New Hispanic community center already a busy place
By Phyllis Moore
Published in News on November 21, 2004 2:04 AM
In just a few months, organizers of an agency to help Hispanics in Wayne County say they are seeing results.
The Hispanic Community Devel-opment Center is teaching Mexican parents to speak English, forging ties with South American countries, and trying various ways to make the transition easier for new immigrants.
The center opened in September on Arrington Bridge Road at Dudley with an array of free services being developed for its patrons.
Gaspar Gonzalez says he is always looking for ways to improve relations between Hispanics and the community they now call home.
Willie Cartagena, executive director of the center, works closely with Gonzalez. "We try to respond to all the needs that we can," he said. "We're a small organization in the growing process. We try to help as much as we can."
Gonzalez said that in the past, larger areas such as Wake and Orange counties have been able to make inroads toward providing support and services for the burgeoning Hispanic population. He said he has been pleased to see Wayne County responding.
"This county, the commissioners and others are really helping us," he said. "We can all work together for the same goal."
What began as a means to provide information and support services has expanded to include a variety of events. One of the biggest will be the Christmas celebration, "Three Kings Day," at Waynesborough Park on Jan. 8. There are also plans to participate in the Martin Luther King Day celebration that month.
Getting the message out has been a slow process, Cartagena said, but one that continues to gain momentum. He said good relationships are developing not only with local and state officials, but also outside the United States.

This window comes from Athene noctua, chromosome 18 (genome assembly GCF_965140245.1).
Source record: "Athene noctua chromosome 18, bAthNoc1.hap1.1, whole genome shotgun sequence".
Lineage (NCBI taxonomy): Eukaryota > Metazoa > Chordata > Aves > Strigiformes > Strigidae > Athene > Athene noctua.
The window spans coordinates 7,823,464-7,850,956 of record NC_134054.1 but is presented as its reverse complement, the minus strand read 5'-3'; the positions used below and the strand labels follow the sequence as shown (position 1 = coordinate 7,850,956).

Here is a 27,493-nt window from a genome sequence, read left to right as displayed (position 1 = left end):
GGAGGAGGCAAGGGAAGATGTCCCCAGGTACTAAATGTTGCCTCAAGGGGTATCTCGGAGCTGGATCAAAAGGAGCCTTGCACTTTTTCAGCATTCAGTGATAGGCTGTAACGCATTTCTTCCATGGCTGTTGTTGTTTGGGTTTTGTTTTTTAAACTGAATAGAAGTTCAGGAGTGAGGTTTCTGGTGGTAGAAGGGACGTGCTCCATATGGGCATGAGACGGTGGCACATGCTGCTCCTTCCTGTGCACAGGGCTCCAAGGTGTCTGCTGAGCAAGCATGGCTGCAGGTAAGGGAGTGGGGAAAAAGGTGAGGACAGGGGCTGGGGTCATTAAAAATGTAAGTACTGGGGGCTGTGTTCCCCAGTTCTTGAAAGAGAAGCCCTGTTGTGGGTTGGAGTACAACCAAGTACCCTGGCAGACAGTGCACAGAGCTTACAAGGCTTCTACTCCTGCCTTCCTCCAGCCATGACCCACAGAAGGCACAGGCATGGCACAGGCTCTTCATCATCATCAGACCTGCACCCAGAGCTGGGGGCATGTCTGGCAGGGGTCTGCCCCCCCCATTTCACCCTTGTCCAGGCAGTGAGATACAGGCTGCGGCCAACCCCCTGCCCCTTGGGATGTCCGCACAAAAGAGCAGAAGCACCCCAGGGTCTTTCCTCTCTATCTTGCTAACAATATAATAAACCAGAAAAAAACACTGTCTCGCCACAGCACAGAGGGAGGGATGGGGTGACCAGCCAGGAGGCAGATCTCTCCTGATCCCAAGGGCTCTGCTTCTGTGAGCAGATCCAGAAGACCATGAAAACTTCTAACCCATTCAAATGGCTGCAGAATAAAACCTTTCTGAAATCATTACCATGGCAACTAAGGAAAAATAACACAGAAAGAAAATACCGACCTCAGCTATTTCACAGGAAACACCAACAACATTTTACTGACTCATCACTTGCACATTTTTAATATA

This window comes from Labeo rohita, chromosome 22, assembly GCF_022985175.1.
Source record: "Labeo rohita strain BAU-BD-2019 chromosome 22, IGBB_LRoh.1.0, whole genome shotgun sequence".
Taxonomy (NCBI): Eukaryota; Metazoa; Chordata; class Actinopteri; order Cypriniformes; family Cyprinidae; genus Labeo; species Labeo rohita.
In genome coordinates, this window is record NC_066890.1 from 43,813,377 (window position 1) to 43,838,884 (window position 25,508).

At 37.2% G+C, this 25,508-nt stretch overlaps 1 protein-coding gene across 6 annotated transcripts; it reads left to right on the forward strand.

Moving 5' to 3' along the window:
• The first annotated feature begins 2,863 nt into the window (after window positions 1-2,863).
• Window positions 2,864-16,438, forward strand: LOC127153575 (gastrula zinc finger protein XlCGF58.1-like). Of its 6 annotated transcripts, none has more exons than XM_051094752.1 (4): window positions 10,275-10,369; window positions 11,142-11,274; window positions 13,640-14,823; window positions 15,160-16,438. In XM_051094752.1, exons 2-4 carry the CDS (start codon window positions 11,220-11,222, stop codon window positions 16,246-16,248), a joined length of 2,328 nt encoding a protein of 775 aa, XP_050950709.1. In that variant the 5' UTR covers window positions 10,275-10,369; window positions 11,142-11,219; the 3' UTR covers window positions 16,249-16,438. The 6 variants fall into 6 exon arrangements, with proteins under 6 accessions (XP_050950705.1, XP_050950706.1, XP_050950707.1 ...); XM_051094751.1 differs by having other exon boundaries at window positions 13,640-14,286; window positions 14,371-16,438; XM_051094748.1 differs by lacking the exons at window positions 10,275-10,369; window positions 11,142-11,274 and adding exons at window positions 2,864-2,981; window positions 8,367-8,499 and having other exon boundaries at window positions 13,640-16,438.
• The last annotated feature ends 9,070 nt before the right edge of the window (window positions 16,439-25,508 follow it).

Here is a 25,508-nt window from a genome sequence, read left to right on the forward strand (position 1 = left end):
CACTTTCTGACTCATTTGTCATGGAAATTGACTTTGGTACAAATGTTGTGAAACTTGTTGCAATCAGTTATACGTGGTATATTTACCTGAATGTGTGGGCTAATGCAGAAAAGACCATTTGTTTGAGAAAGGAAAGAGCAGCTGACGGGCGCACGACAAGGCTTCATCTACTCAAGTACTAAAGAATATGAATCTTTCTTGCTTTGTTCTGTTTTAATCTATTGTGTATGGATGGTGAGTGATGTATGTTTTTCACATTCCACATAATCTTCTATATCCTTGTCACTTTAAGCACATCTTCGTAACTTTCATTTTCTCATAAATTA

"We have established good communication with the Guatemala Consul and the Mexican Consul," he said. "We're trying to bring them here in the spring for our first health and information fair."
Gonzalez said there is also a trip planned to Guajaca, a southern Mexico town from where many Hispanics in Wayne County migrated. He said he will accompany more than two dozen Mount Olive residents on the week-long journey, designed to create better relationships between people of the United States and Latin America.
"We'll visit some of the elected officials and ministers," he said. "We'll focus on health, education and how we can have a little better understanding of the people."
Locally, Gonzalez and Cartagena have been working to break down some of the language barriers, starting with parents. For 90 minutes three days a week, they teach English to parents of Brogden Primary School students and suggest ways to support the study habits of the children.
Gonzalez said he has received support from the Association of Retired Teachers, with a dozen former educators willing to serve as tutors at any elementary schools that need them.
He sees his role as providing community services. He credits such agencies as the Boys & Girls Club with backing efforts to involve more Hispanic children. Neuse Baptist Association has also provided referrals for such needs as immigration issues and domestic violence.
"Real-estate companies have been especially helpful," he said, which in turn will help Hispanics improve their living conditions.
Cartagena said the list goes on.
"We're hearing from lawyers, different schools to address PTAs, a lot of medical people," he said. The Health Department, Social Services, Smart Start, WAGES, WATCH, and The Lighthouse battered women's shelter have also been supportive, he said.
Gonzalez says he is pleased but not necessarily surprised.
"The people here have been more aware of the influence they have," Gonzalez said. "Not only for Hispanics, but Koreans. It's the idea that we realize that all these people need help."
"What we try to do is better the community regardless of race, political parties or ideologies," Cartagena said.
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